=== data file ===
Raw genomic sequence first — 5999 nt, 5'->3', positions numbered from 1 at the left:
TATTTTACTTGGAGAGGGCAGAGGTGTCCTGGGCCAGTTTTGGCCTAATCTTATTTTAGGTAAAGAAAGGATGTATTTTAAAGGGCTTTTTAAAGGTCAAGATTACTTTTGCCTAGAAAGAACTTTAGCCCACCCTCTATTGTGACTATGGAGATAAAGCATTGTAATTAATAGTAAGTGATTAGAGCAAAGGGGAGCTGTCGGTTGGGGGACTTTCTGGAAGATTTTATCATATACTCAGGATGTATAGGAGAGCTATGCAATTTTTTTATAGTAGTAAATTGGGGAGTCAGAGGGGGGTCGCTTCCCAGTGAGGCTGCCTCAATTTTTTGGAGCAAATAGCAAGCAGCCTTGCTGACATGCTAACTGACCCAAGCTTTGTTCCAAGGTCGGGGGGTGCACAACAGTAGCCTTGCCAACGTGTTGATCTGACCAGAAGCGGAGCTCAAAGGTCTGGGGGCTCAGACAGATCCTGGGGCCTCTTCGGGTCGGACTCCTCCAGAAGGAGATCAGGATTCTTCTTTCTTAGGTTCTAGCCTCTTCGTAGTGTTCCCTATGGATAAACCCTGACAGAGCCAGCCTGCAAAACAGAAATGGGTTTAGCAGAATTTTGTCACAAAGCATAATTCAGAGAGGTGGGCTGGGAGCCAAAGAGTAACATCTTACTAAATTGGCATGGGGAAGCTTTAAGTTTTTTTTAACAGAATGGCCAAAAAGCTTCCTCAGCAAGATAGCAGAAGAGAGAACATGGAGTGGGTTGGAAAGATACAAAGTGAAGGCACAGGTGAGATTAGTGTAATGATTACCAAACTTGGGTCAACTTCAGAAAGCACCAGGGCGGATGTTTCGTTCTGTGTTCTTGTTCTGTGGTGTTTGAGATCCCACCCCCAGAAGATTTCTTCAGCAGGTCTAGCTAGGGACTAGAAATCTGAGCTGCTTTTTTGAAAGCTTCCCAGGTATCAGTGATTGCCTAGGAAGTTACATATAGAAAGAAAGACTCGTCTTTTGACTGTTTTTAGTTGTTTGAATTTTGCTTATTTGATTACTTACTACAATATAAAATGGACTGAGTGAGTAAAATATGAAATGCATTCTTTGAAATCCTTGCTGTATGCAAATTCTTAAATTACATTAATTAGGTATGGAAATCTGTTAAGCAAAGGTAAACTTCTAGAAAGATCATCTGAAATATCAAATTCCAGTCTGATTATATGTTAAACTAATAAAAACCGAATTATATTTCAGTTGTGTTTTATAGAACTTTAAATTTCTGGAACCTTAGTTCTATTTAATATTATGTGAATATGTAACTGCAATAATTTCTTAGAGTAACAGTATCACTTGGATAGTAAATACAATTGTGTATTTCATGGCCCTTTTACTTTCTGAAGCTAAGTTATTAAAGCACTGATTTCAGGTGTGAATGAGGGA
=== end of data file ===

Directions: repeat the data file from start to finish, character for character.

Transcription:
Raw genomic sequence first — 5999 nt, 5'->3', positions numbered from 1 at the left:
TATTTTACTTGGAGAGGGCAGAGGTGTCCTGGGCCAGTTTTGGCCTAATCTTATTTTAGGTAAAGAAAGGATGTATTTTAAAGGGCTTTTTAAAGGTCAAGATTACTTTTGCCTAGAAAGAACTTTAGCCCACCCTCTATTGTGACTATGGAGATAAAGCATTGTAATTAATAGTAAGTGATTAGAGCAAAGGGGAGCTGTCGGTTGGGGGACTTTCTGGAAGATTTTATCATATACTCAGGATGTATAGGAGAGCTATGCAATTTTTTTATAGTAGTAAATTGGGGAGTCAGAGGGGGGTCGCTTCCCAGTGAGGCTGCCTCAATTTTTTGGAGCAAATAGCAAGCAGCCTTGCTGACATGCTAACTGACCCAAGCTTTGTTCCAAGGTCGGGGGGTGCACAACAGTAGCCTTGCCAACGTGTTGATCTGACCAGAAGCGGAGCTCAAAGGTCTGGGGGCTCAGACAGATCCTGGGGCCTCTTCGGGTCGGACTCCTCCAGAAGGAGATCAGGATTCTTCTTTCTTAGGTTCTAGCCTCTTCGTAGTGTTCCCTATGGATAAACCCTGACAGAGCCAGCCTGCAAAACAGAAATGGGTTTAGCAGAATTTTGTCACAAAGCATAATTCAGAGAGGTGGGCTGGGAGCCAAAGAGTAACATCTTACTAAATTGGCATGGGGAAGCTTTAAGTTTTTTTTAACAGAATGGCCAAAAAGCTTCCTCAGCAAGATAGCAGAAGAGAGAACATGGAGTGGGTTGGAAAGATACAAAGTGAAGGCACAGGTGAGATTAGTGTAATGATTACCAAACTTGGGTCAACTTCAGAAAGCACCAGGGCGGATGTTTCGTTCTGTGTTCTTGTTCTGTGGTGTTTGAGATCCCACCCCCAGAAGATTTCTTCAGCAGGTCTAGCTAGGGACTAGAAATCTGAGCTGCTTTTTTGAAAGCTTCCCAGGTATCAGTGATTGCCTAGGAAGTTACATATAGAAAGAAAGACTCGTCTTTTGACTGTTTTTAGTTGTTTGAATTTTGCTTATTTGATTACTTACTACAATATAAAATGGACTGAGTGAGTAAAATATGAAATGCATTCTTTGAAATCCTTGCTGTATGCAAATTCTTAAATTACATTAATTAGGTATGGAAATCTGTTAAGCAAAGGTAAACTTCTAGAAAGATCATCTGAAATATCAAATTCCAGTCTGATTATATGTTAAACTAATAAAAACCGAATTATATTTCAGTTGTGTTTTATAGAACTTTAAATTTCTGGAACCTTAGTTCTATTTAATATTATGTGAATATGTAACTGCAATAATTTCTTAGAGTAACAGTATCACTTGGATAGTAAATACAATTGTGTATTTCATGGCCCTTTTACTTTCTGAAGCTAAGTTATTAAAGCACTGATTTCAGGTGTGAATGAGGGA